Life has been made harder for residential buy-to-let landlords over the past decade. An avalanche of tax reforms and stricter regulations since 2010 have made buy-to-let increasingly unattractive. It is no wonder that around half of private investors are threatening to exit the sector within a year.
Those affected by the buy-to-let squeeze are starting to tap into new types of asset, such as commercial property, for their returns. The idea of owning a light industrial, warehousing or logistics unit may not seem that attractive initially, but the ease, stability and risk return profile will.
Here, I look at the contrasting rules of owning residential and commercial buy-to-let property and offer insights on making a first foray into industrial property investment.
Taxes, mortgages and fees are the bane of residential buy-to-let landlords in today’s market.
Although buy-to-let mortgages are similar to an ordinary residential mortgage, the fees and interest rates tend to be much higher, reducing returns.
Favourable tax incentives are also being phased out, meaning residential buy-to-let landlords can no longer deduct the full cost of mortgage interest payments from their rental income to reduce their tax bill. Coupled with this, since April 2016, buy-to-let landlords have faced an additional three per cent on top of standard stamp duty. As an example, more than £5,000 would have to be paid on a house valued at £175,000.
Securing a commercial mortgage with sensible fees and rates is now much more straightforward than it used to be and tax incentives still exist.
Residential buy-to-let landlords typically have to accept tenants on short leases, with the average tenancy being just under ten months in 2019. In most cases, residential leases aren’t long-term agreements and this leaves landlords with the inconvenience and cost of finding new tenants, renegotiating leases and liaising with letting agents. All the while, the property is left vacant if there is a break between two leases, with an average annual length of around 24 days diluting income.
These issues are much reduced for landlords of commercial buy-to-let property. Businesses looking to lease industrial, warehousing and urban logistics units want a long-term commitment for their operations, typically five years. For investors, this means more security and less dilution of income.
Investors need to find properties which match their portfolio ambitions and budget to ensure their investment is a success. Residential property was long seen as the best route for high yields, but the market has shifted and this may no longer be true.
In London, the average residential property price is £628,416 with the average price for a flat being £508,151. This is a big, one-off financial outlay – and for an average rental yield which currently sits at 3.7 per cent, you may think twice. Of course, London has its own economy, but even regionally across the UK residential landlords are faced with pretty underwhelming return on investment (ROI).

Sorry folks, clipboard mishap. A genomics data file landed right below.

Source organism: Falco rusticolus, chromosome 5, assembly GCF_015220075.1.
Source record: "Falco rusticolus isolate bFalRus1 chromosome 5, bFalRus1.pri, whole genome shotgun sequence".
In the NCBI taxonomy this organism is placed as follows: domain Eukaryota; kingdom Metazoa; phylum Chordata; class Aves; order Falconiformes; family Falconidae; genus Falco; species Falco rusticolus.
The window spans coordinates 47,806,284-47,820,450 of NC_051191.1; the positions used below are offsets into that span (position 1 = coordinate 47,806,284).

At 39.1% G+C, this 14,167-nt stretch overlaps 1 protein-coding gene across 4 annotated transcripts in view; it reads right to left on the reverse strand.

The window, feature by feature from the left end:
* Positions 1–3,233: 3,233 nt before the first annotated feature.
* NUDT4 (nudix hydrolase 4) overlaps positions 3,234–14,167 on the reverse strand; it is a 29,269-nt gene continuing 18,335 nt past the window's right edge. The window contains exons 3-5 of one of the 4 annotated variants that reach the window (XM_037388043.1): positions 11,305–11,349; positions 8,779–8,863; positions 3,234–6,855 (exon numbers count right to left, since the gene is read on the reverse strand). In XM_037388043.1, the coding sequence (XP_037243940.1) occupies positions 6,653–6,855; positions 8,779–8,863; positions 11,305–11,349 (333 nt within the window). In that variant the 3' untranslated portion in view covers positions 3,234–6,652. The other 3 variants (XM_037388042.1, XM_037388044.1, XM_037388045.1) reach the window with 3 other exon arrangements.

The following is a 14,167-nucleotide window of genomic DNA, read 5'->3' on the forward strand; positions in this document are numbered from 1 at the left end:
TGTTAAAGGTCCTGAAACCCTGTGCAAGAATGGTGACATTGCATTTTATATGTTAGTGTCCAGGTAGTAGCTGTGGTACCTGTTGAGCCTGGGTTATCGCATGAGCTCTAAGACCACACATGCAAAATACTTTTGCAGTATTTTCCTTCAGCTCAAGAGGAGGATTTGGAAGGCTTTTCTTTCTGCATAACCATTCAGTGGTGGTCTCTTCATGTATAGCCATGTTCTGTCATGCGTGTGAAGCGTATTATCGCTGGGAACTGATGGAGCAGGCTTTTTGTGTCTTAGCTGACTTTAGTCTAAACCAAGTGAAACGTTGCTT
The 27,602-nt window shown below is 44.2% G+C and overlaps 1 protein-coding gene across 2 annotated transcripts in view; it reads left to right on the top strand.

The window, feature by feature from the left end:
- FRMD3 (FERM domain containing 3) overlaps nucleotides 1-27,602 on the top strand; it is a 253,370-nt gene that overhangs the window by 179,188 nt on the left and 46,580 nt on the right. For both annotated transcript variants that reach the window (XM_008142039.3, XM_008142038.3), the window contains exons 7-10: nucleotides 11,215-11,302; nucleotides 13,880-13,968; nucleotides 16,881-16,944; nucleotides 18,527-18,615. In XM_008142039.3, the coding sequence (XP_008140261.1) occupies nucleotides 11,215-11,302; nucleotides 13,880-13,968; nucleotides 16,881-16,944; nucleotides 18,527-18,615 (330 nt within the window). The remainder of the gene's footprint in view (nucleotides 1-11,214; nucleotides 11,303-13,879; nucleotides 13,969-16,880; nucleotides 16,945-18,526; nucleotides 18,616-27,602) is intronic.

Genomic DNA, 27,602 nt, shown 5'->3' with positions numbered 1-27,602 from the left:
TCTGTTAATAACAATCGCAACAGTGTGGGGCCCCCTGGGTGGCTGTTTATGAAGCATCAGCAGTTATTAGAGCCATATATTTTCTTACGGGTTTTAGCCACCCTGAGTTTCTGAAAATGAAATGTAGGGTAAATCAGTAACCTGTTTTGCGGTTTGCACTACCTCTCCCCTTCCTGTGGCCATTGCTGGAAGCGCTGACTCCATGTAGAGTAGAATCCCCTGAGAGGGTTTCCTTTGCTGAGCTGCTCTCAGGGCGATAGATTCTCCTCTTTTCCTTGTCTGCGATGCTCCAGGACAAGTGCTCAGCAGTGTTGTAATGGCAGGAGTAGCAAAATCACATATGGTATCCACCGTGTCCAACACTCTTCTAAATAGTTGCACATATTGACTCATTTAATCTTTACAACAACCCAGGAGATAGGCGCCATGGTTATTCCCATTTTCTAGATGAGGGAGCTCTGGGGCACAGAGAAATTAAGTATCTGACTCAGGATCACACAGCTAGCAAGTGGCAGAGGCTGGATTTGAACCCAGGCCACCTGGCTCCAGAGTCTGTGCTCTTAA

Comparatively, buy-to-let industrial and warehousing property can offer a smaller outlay with better ROI. For example, an investor could purchase an industrial and warehousing unit in the north of England for as little as £250,000. Yields do vary, but they are often higher than residential buy-to-let yields. Combined, this makes a compelling proposition for most investors.
The UK’s retail sector has changed significantly over recent years. There has been huge movement away from the high street, with traditional retailers embracing multi-channel operations and specific e-retailers such as Etsy, eBay and Amazon proliferating. This trend shows no signs of slowing either, as online purchases are set to account for 53 per cent of retail sales by 2028.
The move towards an online marketplace points to a boom in demand for industrial, warehousing and logistics. New online start-ups are moving directly from their proverbial kitchen table to a small unit on a business park, instead of the high street, whilst established businesses are consolidating their offices and warehousing into one unit. These online occupiers are competing for units with more traditional industrial occupiers from whom demand is also robust.
Yet there is currently a real undersupply in the industrial property market, especially for new build, Grade A smaller units. Many sizeable towns across the UK haven’t seen a new industrial park constructed for 15 years.
This supply/demand dynamic has resulted in strong rental growth and property market analysts are projecting this to continue. Market trends like this make industrial property a financially astute proposition for private property investors.
Times have changed since the heyday of residential buy-to-let. As the market continues to be squeezed, the clever money is on commercial property. Investing in buy-to-let commercial and industrial property is often more straightforward, brings higher yields with greater tenant security and income growth prospects.
Chancerygate offers freehold industrial and warehousing units for sale in strategic locations across the UK. Our asset management team currently manages £220m of assets across 4.9m sq ft of commercial space in more than 350 units. To view our latest developments, click here.